The recent Existing Home Sales release published showed a sixth consecutive month of single-family home prices higher than a year ago. What does this mean for affordability? The answer may surprise you.
The August Existing Home Sales release published in late September showed a strong rise in home prices from a year ago – 10.2 percent for the median priced existing single-family home sold. This news is reassuring for owners who can expect that wealth they have accumulated in their property will maintain or increase, but at first glance this seems to be troubling news for potential buyers who have not purchased a home yet. Have they missed the best time to buy?
The Housing Affordability Index offers some reassurance for these would-be buyers. As it turns out, the Housing Affordability Index suggests that the national median priced home was actually more affordable for the median-income family in August 2012 than it was in August 2011 even though home prices are up.
How is this possible? While prices are up compared to one year ago, mortgage rates are nearly a percentage point lower and incomes are up. In fact, the release of American Community Survey data on family incomes led to a slight upward revision of 2011 income and a subsequent slight increase in NAR’s projections for 2012. If you’re surprised to hear that, it may be because you heard about a decline in REAL family income as measured by the Census bureau. Nominal family income, the data used in this series that measures dollars actually earned in 2011, actually rose by 1.4 percent from 2010 to 2011.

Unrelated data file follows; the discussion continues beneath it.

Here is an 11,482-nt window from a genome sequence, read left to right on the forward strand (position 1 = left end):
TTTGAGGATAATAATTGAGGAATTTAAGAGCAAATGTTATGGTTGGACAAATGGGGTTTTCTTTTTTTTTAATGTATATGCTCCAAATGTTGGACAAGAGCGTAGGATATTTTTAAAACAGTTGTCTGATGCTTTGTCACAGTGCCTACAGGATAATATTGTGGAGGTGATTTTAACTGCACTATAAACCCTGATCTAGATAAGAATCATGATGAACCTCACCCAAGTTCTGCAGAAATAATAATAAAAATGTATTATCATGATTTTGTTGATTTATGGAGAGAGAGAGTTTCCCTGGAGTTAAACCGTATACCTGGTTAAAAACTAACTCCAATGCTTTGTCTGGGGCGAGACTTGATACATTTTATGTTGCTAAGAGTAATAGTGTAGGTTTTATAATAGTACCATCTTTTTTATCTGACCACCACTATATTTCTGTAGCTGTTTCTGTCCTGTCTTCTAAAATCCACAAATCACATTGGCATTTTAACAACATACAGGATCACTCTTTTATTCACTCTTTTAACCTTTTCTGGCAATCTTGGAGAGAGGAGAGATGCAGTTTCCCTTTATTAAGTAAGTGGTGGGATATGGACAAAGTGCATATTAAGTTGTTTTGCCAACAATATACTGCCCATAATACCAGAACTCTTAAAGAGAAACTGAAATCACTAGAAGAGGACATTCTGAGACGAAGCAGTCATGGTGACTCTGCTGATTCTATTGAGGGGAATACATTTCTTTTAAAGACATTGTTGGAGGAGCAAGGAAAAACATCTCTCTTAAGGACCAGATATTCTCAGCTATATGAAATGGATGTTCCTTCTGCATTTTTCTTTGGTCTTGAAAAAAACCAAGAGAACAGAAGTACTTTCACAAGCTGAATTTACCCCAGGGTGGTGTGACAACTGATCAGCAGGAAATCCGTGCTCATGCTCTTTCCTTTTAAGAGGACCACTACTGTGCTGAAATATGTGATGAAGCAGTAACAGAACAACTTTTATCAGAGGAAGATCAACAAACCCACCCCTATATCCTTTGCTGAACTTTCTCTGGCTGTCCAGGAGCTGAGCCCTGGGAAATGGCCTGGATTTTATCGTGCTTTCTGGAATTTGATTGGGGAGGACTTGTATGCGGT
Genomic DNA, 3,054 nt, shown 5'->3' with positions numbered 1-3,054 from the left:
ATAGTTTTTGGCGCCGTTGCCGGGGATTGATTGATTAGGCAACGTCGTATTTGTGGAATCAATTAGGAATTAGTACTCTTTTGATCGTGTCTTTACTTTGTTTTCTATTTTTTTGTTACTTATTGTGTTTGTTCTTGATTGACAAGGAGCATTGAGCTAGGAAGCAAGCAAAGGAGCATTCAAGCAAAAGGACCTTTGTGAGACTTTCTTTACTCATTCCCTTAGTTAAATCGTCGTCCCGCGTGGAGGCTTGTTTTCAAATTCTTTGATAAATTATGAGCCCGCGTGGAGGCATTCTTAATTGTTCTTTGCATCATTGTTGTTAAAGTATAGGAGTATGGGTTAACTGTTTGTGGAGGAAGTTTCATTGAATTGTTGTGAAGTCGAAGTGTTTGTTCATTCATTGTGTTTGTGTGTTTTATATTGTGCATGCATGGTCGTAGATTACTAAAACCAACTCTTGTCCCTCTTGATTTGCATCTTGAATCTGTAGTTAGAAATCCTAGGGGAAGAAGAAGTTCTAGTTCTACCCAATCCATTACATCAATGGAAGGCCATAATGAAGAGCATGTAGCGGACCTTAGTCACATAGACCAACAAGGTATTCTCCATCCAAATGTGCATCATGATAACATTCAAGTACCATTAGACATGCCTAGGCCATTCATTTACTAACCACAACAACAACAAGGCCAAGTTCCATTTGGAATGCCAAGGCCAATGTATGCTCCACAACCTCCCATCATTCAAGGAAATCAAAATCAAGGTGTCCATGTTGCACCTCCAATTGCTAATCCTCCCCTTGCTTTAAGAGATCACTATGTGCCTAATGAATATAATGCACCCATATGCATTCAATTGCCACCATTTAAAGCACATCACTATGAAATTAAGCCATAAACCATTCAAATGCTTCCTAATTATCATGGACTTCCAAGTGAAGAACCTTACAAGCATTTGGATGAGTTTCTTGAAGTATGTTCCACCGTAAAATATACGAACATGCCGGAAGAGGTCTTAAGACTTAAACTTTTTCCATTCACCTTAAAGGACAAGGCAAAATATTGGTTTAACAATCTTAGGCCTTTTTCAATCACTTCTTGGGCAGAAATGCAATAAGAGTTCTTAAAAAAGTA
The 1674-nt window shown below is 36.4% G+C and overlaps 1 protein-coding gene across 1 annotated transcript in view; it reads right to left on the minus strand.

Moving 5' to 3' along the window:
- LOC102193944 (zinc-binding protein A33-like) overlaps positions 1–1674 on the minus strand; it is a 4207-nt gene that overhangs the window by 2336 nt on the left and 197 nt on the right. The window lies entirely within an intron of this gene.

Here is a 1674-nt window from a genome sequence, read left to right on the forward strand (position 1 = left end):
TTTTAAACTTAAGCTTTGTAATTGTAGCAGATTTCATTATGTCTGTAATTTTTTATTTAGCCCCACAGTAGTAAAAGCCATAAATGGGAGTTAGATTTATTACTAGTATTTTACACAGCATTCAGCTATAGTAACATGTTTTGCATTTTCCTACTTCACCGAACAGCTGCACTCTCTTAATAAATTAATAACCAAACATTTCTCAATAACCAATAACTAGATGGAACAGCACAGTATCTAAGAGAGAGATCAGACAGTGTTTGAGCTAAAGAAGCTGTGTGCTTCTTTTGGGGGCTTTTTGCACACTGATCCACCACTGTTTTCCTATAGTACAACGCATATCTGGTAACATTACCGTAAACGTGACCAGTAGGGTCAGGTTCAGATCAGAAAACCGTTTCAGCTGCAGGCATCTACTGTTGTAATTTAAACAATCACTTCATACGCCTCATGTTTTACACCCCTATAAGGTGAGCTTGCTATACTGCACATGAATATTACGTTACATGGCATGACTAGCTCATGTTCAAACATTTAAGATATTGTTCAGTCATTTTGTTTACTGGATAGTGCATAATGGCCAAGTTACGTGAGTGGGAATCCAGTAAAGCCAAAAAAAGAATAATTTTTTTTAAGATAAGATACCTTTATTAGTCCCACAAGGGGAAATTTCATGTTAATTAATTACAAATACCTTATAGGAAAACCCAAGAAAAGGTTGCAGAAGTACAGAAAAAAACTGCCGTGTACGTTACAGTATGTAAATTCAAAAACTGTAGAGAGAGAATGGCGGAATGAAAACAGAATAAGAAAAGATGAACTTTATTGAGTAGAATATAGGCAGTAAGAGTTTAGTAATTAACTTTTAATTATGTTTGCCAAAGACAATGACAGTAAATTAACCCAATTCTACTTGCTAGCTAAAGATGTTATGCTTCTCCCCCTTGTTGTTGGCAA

Since the Housing Affordability Index factors in the effect of house prices AND income and mortgage rates, it is the case that nationally, the median priced home is more affordable to the median income family than it was a year ago. At 185.0, the Housing Affordability Index shows that the median income family earns 85 percent more than the income needed to qualify to purchase the typical home that was sold in August. Regionally, affordability is improved over one year ago in every area except the West, where the more than 15 percent year-over-year price gain offset more moderate income gains and the benefit of lower mortgage rates. Still, even in the West, the median income family earns at least 40 percent more than is needed to qualify to purchase the median priced existing home. Check out the data release here.
The Housing Affordability Index calculation assumes a 20 percent down payment and a 25 percent qualifying ratio (principle and interest payment to income). See further details on the methodology and assumptions behind the calculation here.